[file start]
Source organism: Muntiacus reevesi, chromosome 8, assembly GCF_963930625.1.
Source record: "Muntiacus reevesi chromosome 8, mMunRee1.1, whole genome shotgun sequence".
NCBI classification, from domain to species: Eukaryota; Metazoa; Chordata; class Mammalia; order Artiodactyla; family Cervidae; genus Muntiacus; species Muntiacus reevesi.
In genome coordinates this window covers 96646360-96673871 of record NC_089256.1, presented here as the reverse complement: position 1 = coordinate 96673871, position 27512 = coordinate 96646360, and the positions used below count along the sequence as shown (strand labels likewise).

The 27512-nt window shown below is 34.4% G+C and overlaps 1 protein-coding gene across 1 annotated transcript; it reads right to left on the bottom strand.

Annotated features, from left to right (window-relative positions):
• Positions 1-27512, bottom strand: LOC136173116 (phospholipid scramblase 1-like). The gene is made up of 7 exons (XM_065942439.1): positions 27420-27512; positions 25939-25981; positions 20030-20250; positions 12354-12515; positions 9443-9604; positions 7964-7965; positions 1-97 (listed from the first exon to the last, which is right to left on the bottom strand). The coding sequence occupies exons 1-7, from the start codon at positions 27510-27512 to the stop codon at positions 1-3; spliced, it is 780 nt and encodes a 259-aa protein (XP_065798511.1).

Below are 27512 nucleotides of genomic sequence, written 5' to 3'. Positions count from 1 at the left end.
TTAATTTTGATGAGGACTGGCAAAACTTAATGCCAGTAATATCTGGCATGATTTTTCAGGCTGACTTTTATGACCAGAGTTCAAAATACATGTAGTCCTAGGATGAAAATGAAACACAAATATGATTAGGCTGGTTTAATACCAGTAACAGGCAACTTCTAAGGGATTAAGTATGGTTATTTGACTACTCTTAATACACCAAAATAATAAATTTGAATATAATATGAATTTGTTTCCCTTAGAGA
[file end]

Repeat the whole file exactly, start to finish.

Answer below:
Source organism: Muntiacus reevesi, chromosome 8, assembly GCF_963930625.1.
Source record: "Muntiacus reevesi chromosome 8, mMunRee1.1, whole genome shotgun sequence".
NCBI classification, from domain to species: Eukaryota; Metazoa; Chordata; class Mammalia; order Artiodactyla; family Cervidae; genus Muntiacus; species Muntiacus reevesi.
In genome coordinates this window covers 96646360-96673871 of record NC_089256.1, presented here as the reverse complement: position 1 = coordinate 96673871, position 27512 = coordinate 96646360, and the positions used below count along the sequence as shown (strand labels likewise).

The 27512-nt window shown below is 34.4% G+C and overlaps 1 protein-coding gene across 1 annotated transcript; it reads right to left on the bottom strand.

Annotated features, from left to right (window-relative positions):
• Positions 1-27512, bottom strand: LOC136173116 (phospholipid scramblase 1-like). The gene is made up of 7 exons (XM_065942439.1): positions 27420-27512; positions 25939-25981; positions 20030-20250; positions 12354-12515; positions 9443-9604; positions 7964-7965; positions 1-97 (listed from the first exon to the last, which is right to left on the bottom strand). The coding sequence occupies exons 1-7, from the start codon at positions 27510-27512 to the stop codon at positions 1-3; spliced, it is 780 nt and encodes a 259-aa protein (XP_065798511.1).

Below are 27512 nucleotides of genomic sequence, written 5' to 3'. Positions count from 1 at the left end.
TTAATTTTGATGAGGACTGGCAAAACTTAATGCCAGTAATATCTGGCATGATTTTTCAGGCTGACTTTTATGACCAGAGTTCAAAATACATGTAGTCCTAGGATGAAAATGAAACACAAATATGATTAGGCTGGTTTAATACCAGTAACAGGCAACTTCTAAGGGATTAAGTATGGTTATTTGACTACTCTTAATACACCAAAATAATAAATTTGAATATAATATGAATTTGTTTCCCTTAGAGA